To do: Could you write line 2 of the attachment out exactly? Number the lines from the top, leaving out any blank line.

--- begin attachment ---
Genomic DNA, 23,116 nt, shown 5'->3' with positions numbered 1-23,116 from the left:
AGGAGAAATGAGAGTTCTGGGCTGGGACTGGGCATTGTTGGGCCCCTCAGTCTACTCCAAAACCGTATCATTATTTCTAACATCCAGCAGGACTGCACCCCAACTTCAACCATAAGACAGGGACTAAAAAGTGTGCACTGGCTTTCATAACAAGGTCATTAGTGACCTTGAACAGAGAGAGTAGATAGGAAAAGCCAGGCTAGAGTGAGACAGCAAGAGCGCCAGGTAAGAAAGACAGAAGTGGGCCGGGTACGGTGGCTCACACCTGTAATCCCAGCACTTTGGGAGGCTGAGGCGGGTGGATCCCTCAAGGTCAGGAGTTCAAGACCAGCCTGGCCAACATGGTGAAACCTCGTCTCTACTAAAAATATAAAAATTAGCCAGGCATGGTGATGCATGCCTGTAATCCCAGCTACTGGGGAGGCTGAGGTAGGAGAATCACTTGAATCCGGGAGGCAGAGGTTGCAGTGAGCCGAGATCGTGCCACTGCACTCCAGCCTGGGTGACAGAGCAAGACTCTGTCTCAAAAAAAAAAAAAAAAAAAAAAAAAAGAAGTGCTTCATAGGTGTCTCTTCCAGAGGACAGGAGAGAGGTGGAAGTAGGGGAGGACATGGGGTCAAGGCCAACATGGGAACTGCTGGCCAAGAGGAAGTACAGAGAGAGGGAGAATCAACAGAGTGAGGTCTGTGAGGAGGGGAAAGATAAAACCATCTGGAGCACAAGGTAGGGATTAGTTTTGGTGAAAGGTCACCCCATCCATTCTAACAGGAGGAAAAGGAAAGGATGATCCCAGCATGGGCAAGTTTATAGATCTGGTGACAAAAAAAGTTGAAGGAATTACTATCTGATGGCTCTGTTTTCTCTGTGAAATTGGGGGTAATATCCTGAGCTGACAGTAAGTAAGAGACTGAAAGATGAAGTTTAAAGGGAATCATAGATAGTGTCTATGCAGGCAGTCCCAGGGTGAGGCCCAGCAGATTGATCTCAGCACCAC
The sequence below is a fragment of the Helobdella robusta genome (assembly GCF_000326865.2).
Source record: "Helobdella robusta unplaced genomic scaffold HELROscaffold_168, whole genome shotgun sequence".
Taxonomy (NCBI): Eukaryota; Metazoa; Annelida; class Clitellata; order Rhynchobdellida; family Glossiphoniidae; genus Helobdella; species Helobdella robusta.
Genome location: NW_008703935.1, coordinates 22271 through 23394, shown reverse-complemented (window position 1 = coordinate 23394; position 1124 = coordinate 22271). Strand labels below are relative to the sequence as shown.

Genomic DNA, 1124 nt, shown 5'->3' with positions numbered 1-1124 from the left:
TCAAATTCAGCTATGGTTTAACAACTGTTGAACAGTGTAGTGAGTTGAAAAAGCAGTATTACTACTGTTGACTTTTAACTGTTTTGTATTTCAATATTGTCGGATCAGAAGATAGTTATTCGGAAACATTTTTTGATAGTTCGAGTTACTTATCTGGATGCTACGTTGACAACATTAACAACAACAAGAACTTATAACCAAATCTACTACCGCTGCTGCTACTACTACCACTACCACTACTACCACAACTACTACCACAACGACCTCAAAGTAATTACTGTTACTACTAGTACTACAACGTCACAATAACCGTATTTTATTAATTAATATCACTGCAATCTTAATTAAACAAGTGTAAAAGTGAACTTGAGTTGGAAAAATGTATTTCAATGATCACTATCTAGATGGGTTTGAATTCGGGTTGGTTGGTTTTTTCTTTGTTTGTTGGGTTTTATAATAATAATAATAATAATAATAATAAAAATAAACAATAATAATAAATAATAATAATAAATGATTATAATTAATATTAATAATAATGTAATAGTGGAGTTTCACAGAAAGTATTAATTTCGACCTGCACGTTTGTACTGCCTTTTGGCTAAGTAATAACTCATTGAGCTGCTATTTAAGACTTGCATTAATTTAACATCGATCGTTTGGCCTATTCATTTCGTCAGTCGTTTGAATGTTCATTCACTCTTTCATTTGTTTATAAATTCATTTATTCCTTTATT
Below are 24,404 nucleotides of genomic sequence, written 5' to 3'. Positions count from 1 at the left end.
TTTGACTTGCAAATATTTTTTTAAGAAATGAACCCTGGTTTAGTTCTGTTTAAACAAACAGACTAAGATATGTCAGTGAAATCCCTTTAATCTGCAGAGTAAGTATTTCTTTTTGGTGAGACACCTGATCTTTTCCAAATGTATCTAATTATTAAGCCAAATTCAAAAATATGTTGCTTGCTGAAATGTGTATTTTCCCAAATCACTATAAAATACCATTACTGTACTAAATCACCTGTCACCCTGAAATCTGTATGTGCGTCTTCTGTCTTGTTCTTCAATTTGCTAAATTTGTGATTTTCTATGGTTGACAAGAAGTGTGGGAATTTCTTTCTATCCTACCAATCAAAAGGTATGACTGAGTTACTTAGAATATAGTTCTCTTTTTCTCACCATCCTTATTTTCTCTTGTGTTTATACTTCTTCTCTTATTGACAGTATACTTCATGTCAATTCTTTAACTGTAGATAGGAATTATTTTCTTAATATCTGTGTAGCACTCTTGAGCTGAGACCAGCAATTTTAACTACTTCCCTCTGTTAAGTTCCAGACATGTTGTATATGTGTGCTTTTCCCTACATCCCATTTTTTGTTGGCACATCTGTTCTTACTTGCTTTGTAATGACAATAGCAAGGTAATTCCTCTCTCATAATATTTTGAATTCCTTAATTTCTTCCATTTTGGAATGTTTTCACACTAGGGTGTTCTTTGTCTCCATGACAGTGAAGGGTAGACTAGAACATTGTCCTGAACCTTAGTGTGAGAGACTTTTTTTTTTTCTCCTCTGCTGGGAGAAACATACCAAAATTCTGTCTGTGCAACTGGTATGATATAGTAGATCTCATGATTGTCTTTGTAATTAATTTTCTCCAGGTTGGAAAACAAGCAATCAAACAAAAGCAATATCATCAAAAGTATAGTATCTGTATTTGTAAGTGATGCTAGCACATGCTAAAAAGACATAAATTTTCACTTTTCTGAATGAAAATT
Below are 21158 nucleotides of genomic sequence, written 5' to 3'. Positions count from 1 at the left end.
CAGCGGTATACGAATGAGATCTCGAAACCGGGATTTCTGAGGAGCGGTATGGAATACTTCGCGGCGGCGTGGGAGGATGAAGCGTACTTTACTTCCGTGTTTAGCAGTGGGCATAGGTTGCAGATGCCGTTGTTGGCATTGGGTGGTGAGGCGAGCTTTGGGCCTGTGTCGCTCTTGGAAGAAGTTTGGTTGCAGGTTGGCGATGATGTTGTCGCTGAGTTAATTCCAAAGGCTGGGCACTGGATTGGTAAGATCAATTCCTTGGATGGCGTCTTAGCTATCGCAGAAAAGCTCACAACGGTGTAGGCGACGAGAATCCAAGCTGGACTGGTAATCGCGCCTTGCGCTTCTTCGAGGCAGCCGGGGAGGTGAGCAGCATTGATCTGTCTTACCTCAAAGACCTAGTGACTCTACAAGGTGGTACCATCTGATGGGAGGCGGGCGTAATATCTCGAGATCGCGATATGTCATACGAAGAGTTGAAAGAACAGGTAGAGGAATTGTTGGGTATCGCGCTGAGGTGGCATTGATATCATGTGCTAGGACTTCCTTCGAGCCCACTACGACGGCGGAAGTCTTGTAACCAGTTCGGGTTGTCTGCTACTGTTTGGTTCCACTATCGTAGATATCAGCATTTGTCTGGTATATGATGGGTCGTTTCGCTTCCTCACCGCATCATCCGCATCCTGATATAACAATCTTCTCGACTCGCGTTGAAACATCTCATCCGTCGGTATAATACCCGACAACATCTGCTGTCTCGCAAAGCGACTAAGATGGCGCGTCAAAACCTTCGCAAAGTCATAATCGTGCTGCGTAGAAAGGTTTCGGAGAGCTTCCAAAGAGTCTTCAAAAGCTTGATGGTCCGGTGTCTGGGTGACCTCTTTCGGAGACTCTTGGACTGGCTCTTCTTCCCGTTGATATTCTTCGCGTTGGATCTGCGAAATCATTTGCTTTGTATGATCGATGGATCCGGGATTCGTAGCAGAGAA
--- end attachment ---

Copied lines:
AGGAGAAATGAGAGTTCTGGGCTGGGACTGGGCATTGTTGGGCCCCTCAGTCTACTCCAAAACCGTATCATTATTTCTAACATCCAGCAGGACTGCACCCCAACTTCAACCATAAGACAGGGACTAAAAAGTGTGCACTGGCTTTCATAACAAGGTCATTAGTGACCTTGAACAGAGAGAGTAGATAGGAAAAGCCAGGCTAGAGTGAGACAGCAAGAGCGCCAGGTAAGAAAGACAGAAGTGGGCCGGGTACGGTGGCTCACACCTGTAATCCCAGCACTTTGGGAGGCTGAGGCGGGTGGATCCCTCAAGGTCAGGAGTTCAAGACCAGCCTGGCCAACATGGTGAAACCTCGTCTCTACTAAAAATATAAAAATTAGCCAGGCATGGTGATGCATGCCTGTAATCCCAGCTACTGGGGAGGCTGAGGTAGGAGAATCACTTGAATCCGGGAGGCAGAGGTTGCAGTGAGCCGAGATCGTGCCACTGCACTCCAGCCTGGGTGACAGAGCAAGACTCTGTCTCAAAAAAAAAAAAAAAAAAAAAAAAAAGAAGTGCTTCATAGGTGTCTCTTCCAGAGGACAGGAGAGAGGTGGAAGTAGGGGAGGACATGGGGTCAAGGCCAACATGGGAACTGCTGGCCAAGAGGAAGTACAGAGAGAGGGAGAATCAACAGAGTGAGGTCTGTGAGGAGGGGAAAGATAAAACCATCTGGAGCACAAGGTAGGGATTAGTTTTGGTGAAAGGTCACCCCATCCATTCTAACAGGAGGAAAAGGAAAGGATGATCCCAGCATGGGCAAGTTTATAGATCTGGTGACAAAAAAAGTTGAAGGAATTACTATCTGATGGCTCTGTTTTCTCTGTGAAATTGGGGGTAATATCCTGAGCTGACAGTAAGTAAGAGACTGAAAGATGAAGTTTAAAGGGAATCATAGATAGTGTCTATGCAGGCAGTCCCAGGGTGAGGCCCAGCAGATTGATCTCAGCACCAC